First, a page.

Acts of kindness reduce depression in individuals low on agreeableness.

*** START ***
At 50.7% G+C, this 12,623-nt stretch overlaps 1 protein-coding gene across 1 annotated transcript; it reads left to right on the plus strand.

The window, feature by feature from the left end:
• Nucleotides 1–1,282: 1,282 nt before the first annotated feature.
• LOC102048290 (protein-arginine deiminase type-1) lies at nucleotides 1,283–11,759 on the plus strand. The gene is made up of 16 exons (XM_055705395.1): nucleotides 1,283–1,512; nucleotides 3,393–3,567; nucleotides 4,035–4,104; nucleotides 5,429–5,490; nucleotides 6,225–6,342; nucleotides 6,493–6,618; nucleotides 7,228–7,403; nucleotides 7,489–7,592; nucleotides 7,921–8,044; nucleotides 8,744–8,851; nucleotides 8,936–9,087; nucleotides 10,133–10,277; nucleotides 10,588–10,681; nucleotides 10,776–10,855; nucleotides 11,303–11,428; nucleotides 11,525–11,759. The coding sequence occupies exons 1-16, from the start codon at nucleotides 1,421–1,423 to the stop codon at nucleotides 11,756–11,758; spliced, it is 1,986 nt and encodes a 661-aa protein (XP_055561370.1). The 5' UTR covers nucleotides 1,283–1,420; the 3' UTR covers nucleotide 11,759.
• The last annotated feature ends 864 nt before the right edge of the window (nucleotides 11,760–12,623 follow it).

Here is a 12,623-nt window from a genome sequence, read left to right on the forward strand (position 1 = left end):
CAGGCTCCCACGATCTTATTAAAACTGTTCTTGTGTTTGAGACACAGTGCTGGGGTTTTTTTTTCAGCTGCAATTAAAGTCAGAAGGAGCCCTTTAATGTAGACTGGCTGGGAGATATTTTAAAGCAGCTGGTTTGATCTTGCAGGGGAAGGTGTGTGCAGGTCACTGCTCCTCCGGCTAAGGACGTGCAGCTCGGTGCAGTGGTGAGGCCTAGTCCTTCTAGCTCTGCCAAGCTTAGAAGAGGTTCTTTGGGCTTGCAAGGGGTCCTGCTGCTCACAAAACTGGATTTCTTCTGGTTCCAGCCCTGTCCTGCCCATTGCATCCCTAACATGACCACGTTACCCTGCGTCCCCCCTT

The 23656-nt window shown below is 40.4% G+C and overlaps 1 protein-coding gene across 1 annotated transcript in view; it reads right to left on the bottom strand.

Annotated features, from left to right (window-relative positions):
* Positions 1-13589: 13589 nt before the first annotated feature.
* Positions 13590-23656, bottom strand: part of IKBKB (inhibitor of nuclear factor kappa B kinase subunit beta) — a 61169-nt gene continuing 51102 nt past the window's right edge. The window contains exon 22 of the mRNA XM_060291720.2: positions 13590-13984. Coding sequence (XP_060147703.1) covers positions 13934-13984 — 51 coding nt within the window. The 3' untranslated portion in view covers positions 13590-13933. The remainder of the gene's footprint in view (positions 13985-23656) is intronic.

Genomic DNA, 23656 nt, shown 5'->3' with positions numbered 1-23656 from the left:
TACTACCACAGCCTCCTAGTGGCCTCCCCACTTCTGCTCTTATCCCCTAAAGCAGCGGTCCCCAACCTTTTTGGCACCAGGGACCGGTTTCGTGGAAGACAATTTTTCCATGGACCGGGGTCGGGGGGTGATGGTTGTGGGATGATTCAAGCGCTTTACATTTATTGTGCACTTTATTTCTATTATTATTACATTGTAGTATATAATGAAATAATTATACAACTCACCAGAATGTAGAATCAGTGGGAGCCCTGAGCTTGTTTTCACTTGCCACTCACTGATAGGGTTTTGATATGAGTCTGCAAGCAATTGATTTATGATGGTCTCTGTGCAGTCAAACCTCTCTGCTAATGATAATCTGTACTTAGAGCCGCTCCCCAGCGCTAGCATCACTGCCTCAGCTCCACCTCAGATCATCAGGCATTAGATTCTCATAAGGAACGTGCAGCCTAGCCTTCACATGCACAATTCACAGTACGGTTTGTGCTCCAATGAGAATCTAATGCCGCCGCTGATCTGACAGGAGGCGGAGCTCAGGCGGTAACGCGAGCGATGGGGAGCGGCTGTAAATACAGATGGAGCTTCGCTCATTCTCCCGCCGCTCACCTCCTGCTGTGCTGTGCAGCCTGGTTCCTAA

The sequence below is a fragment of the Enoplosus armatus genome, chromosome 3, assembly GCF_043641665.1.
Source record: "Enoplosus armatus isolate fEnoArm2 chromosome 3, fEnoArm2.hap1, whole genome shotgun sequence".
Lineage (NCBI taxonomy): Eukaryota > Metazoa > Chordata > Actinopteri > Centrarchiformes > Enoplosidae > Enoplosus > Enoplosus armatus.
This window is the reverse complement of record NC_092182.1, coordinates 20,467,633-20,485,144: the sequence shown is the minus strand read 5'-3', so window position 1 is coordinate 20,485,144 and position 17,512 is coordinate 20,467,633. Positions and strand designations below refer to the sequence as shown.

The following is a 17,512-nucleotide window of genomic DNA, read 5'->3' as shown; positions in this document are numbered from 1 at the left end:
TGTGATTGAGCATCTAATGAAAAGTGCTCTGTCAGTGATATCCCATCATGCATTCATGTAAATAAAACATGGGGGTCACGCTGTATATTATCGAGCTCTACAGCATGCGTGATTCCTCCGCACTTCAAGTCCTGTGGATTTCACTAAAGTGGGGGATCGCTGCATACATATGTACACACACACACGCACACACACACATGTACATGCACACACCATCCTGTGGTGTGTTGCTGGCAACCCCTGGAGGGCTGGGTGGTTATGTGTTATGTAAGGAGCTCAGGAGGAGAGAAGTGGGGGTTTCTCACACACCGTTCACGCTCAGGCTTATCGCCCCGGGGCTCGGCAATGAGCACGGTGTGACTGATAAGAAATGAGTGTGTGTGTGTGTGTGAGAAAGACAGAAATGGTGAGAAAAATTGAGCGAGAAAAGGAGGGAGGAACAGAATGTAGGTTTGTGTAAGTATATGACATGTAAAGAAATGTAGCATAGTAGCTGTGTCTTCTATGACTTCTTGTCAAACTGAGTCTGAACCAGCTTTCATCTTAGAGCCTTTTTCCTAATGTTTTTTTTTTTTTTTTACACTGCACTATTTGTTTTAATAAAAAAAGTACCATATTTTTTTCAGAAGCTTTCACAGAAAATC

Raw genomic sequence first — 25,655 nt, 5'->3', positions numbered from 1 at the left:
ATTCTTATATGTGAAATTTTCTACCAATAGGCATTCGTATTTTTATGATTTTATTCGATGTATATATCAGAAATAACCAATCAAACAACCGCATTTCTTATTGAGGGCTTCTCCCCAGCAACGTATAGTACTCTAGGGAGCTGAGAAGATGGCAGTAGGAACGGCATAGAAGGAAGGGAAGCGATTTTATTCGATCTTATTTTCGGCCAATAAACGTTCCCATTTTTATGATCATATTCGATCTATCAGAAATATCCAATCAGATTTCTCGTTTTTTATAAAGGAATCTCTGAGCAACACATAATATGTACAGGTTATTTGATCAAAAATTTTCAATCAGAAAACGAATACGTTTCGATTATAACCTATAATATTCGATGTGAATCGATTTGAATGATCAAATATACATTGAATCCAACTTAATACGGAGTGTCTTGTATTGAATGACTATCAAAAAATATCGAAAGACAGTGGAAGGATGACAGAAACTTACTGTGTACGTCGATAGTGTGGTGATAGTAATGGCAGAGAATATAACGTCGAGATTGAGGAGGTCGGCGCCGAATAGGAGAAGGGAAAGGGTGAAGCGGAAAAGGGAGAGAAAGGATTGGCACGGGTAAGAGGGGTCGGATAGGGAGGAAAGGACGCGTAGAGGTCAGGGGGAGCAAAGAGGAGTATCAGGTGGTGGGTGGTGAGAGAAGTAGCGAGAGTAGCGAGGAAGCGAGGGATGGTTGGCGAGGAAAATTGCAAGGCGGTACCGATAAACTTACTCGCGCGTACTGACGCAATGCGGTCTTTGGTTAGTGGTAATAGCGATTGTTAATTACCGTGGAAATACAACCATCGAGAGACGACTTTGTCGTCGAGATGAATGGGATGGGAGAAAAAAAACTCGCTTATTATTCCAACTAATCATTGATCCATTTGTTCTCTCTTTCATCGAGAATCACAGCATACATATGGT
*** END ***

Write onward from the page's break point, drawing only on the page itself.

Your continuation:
Low Agreeableness is a personality dimension involving hostility, antagonistic behaviors, and the propensity for conflict. Within the repertoire of positive psychology interventions, the practice of compassion may be a particularly redemptive for these individuals given their deficits in this domain. Helping has previously been found to boosts momentary positive affect in nonaltruists (Conway, Rogelberg, & Pitts, 2009). Consequently, we hypothesized that individuals low on trait Agreeableness would report greater benefits from compassion interventions, including reductions in depression and increases in life satisfaction. Two compassion exercises were investigated: (a) a loving-kindness meditation (LKM) exercise, and (b) an acts of kindness exercise. These were compared with a control condition involving the journaling of interpersonal relationships. Participants were drawn from an international sample (N = 648) and were randomly assigned to one of the 3 conditions. All groups completed their exercise online every other day for 3 weeks. Trait Agreeableness was assessed at baseline with the Big Five Inventory (John & Srivastava, 1999). Measures of depression and life satisfaction were administered at baseline, at posttest, and 1 and 2 months later at follow-up assessments. Findings showed that participants in both experimental conditions (LKM and Acts of Kindness) reported significant reductions in depression at posttest compared with those in the control condition. Personality also interacted with exercise condition such that those low on Agreeableness doing acts of kindness reported the greatest reductions in depression, and increases in life satisfaction at 2 months, compared with those in the LKM and control conditions. (PsycINFO Database Record (c) 2018 APA, all rights reserved)